Letter to the editor

Required certification does not guarantee knowledge. Required certification can give a false sense of security (it may tend to reduce the level of vigilance).

Most information technology professionals learn on the job. Changes in technology can make required certification training outdated within a short time frame. I'm sure providers of IT training would support this concept, but I personally believe good intentions do not necessarily translate into more secure systems.

Mandatory certification requirements tend to reduce the pool of available IT workers. This creates an artificially low supply of workers, which could spike compensation costs and force agencies to cut corners to meet deliverables in an environment of constrained budgets.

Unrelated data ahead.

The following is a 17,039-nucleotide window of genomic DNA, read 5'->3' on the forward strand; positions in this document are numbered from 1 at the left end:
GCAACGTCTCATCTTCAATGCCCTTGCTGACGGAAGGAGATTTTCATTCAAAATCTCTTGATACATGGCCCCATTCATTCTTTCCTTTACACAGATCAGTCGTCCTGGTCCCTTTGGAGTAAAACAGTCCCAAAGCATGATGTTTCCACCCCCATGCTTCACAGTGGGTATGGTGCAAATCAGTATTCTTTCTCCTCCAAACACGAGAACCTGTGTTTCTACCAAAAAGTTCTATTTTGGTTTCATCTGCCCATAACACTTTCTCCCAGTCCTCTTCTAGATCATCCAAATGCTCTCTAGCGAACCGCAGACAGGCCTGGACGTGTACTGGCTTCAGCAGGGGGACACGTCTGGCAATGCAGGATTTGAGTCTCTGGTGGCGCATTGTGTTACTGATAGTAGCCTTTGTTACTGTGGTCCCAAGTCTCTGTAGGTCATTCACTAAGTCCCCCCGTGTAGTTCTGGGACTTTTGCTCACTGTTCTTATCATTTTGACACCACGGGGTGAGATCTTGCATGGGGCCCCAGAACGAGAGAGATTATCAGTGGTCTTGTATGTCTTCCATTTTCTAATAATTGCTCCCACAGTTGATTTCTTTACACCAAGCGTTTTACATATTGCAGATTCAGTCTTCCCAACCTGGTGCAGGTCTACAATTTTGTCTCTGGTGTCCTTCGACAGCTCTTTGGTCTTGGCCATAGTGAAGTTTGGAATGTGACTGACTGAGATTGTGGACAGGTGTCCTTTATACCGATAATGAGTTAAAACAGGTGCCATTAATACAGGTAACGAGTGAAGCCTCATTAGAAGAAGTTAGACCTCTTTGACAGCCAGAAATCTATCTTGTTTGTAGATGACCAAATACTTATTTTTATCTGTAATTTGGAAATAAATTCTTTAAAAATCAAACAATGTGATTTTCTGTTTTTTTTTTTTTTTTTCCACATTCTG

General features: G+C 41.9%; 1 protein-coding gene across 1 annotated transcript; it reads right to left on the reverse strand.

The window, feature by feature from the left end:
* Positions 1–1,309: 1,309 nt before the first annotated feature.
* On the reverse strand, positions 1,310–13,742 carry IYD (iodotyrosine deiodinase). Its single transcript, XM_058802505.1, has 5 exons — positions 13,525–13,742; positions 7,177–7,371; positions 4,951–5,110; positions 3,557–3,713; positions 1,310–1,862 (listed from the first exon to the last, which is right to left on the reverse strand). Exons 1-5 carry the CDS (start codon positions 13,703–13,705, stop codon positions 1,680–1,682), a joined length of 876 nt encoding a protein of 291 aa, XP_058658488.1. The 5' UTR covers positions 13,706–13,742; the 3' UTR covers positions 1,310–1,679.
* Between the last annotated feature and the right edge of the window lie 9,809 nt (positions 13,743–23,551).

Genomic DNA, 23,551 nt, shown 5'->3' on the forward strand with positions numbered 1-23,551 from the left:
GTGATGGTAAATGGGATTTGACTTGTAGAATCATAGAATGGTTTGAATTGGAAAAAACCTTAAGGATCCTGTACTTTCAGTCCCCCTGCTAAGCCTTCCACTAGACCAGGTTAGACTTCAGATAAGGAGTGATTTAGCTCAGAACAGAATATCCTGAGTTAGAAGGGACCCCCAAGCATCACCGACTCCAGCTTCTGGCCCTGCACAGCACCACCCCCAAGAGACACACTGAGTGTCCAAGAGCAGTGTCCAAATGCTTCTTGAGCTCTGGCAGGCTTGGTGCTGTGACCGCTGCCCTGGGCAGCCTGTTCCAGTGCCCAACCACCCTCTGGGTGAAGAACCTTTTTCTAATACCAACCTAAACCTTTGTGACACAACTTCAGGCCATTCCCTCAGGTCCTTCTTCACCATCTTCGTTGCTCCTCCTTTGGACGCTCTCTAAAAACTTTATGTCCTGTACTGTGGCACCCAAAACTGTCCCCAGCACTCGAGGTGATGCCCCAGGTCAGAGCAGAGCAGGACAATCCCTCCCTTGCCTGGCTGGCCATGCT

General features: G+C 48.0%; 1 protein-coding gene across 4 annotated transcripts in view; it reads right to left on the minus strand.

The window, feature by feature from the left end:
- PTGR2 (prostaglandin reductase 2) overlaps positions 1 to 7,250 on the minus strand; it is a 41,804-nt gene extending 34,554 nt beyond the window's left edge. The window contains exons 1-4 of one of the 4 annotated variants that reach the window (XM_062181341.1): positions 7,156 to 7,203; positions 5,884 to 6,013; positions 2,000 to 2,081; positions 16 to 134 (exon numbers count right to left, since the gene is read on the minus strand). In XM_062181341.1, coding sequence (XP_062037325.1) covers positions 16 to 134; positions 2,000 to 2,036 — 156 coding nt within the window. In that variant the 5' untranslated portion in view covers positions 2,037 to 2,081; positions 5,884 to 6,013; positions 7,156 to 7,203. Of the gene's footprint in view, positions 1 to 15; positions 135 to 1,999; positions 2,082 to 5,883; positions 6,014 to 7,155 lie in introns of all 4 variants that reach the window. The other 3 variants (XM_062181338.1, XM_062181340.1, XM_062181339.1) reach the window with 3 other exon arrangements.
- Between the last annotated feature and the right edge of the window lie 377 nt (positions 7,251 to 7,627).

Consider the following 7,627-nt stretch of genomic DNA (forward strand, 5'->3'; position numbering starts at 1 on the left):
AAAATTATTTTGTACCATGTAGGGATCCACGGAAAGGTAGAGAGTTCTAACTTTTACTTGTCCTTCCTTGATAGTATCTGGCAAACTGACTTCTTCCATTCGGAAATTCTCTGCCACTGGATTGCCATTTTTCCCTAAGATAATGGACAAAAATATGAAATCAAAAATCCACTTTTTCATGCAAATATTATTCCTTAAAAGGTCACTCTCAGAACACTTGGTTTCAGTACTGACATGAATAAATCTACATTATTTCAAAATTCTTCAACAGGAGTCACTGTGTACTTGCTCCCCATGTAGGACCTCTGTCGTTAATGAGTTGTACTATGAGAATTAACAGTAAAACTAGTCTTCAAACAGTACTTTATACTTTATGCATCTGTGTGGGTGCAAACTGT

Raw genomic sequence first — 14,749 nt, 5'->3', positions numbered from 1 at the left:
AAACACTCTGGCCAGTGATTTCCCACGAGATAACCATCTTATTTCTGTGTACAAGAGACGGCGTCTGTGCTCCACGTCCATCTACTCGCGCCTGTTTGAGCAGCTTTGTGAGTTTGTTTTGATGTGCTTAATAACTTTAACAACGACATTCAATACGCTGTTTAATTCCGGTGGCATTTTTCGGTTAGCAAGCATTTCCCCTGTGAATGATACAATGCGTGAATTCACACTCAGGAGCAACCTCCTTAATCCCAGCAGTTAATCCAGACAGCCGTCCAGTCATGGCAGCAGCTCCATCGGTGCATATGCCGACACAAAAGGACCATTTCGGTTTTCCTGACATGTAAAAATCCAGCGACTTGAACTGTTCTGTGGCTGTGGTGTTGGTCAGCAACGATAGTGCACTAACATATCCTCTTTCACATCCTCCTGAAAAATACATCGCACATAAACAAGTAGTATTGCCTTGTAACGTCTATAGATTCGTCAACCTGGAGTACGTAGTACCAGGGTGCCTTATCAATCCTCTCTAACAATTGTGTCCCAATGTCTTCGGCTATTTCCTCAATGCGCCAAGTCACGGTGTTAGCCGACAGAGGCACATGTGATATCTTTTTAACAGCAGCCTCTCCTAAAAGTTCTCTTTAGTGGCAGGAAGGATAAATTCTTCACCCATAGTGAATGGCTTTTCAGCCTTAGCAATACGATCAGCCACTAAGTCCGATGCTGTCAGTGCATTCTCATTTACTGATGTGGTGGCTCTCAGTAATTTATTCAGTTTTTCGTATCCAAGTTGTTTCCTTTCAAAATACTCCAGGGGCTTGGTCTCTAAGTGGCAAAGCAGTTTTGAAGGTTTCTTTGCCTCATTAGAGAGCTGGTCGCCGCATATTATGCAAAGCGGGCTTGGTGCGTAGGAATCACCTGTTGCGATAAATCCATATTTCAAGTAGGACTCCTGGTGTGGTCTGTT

Certification programs tend to be of a higher quality when they are elective rather than mandatory in nature.

Fred Childress

Information and Telecommunications Systems Management Bureau of Labor Statistics Labor Department

WRITE US

We welcome your comments. To send a letter to the editor, use this form.

Please check out the archive of Letters to the Editor for fellow readers' comments.

Featured

  • IT Modernization
    shutterstock image By enzozo; photo ID: 319763930

    OMB provides key guidance for TMF proposals amid surge in submissions

    Deputy Federal CIO Maria Roat details what makes for a winning Technology Modernization Fund proposal as agencies continue to submit major IT projects for potential funding.

  • gears and money (zaozaa19/Shutterstock.com)

    Worries from a Democrat about the Biden administration and federal procurement

    Steve Kelman is concerned that the push for more spending with small disadvantaged businesses will detract from the goal of getting the best deal for agencies and taxpayers.

Stay Connected